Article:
As early as 1830 McLoughlin had explored the idea of having cattle brought back from California by the trapping parties ranging into that Mexican province.  The more he thought about the prospects of the cattle industry in the Oregon Country the better he liked them, but he believed the project would prosper only if independent of the fur trade. Thus in 1832 he proposed that the officers in the Columbia District organize "The Oregon Beef & Tallow Company" to conduct cattle raising on a large scale.
The London directors vetoed this idea, but they accepted the premise, endorsed by Governor Simpson, that the livestock industry could be profitable. They believed the operation should be a Company directed branch of the fur trade, and toward the close of 1834 they sent McLoughlin dollars to the value of L300 to be used for the purchase of cattle but to be spent only as Governor Simpson should direct. They also instructed him to examine lands near Puget Sound and elsewhere north of the Columbia for places suitable for large-scale cattle raising, because they did not wish the new enterprise to be conducted in the Willamette Valley, which, it was feared, would fall to the Americans. Simpson heartily approved the idea, pointing out that cattle were cheap in California and directing McLoughlin to buy 5,000 head and have them driven to the Columbia as soon as an opportunity offered.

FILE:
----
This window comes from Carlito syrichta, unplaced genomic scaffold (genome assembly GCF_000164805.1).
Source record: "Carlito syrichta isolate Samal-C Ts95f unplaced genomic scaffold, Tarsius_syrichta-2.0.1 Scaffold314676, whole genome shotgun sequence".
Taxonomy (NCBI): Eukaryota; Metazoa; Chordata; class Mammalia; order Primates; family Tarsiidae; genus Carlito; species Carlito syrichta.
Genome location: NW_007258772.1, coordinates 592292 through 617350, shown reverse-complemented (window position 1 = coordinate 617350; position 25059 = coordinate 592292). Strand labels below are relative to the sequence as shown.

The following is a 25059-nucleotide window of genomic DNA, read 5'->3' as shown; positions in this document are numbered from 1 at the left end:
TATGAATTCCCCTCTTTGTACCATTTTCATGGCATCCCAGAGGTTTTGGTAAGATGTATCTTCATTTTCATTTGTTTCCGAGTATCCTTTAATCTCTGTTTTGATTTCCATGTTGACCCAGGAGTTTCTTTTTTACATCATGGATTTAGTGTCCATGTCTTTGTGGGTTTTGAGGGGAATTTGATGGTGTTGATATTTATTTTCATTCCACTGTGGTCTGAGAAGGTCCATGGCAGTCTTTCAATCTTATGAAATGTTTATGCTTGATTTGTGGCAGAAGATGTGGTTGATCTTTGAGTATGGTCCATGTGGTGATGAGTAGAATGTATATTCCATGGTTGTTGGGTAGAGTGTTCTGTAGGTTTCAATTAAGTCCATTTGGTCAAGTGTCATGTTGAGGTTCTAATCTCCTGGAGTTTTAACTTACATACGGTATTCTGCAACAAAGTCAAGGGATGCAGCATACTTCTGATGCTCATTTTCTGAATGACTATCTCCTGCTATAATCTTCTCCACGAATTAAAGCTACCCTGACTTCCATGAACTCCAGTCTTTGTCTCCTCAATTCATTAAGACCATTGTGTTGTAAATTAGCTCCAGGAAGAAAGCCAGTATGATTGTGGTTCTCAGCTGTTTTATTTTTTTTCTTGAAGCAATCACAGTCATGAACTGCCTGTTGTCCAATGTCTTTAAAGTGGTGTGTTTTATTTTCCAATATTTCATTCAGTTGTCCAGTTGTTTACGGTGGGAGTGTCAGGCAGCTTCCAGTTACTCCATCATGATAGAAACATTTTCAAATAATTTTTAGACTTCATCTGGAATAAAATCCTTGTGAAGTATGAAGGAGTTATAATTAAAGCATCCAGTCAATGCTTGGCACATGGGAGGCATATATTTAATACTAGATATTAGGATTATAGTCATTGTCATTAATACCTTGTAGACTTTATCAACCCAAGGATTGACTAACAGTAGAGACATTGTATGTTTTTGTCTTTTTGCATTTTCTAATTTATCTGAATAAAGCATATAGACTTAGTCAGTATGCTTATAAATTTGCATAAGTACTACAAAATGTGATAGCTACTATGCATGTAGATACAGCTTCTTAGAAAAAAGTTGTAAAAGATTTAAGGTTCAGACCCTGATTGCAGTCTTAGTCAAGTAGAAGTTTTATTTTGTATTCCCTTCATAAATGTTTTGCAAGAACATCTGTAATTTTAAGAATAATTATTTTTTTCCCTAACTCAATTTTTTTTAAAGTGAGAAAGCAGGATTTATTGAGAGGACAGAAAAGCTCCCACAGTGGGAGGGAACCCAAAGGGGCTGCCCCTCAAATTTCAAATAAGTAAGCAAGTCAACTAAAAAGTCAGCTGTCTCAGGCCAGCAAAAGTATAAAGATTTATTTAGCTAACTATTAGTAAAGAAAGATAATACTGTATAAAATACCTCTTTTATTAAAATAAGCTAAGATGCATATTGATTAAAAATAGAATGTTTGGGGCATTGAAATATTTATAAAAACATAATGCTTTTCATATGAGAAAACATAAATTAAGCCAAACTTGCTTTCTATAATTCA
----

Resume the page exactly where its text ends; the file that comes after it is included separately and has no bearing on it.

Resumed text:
But Chief Factor McLoughlin, denied the chance to make a personal profit, lost his enthusiasm for cattle raising. He did not follow the instructions to examine Whidby Island, though he did admit to having explored the area about Fort Nisqually and the head of Puget Sound, where he had found "pasturage for an immense number of cattle."  Both he and the directors were diverted from the project by a dispute with the Russian American Company over transit across the coastal strip of southeastern Alaska, but undoubtedly he could have pressed forward had he so desired. In 1837 he half-heartedly instructed Michel Laframboise, the leader of the Southern Party of trappers to California, to bring back 600 head of cattle should he not find a good place to hunt beaver.  Seemingly Laframboise found trapping more congenial than driving cows, because if there is a record of his returning with cattle the writer has not yet seen it. McLoughlin did, however, subscribe to a "substantial interest" on behalf of the Company in an expedition by a party of Willamette Valley settlers who went to California and brought back cattle during that same year.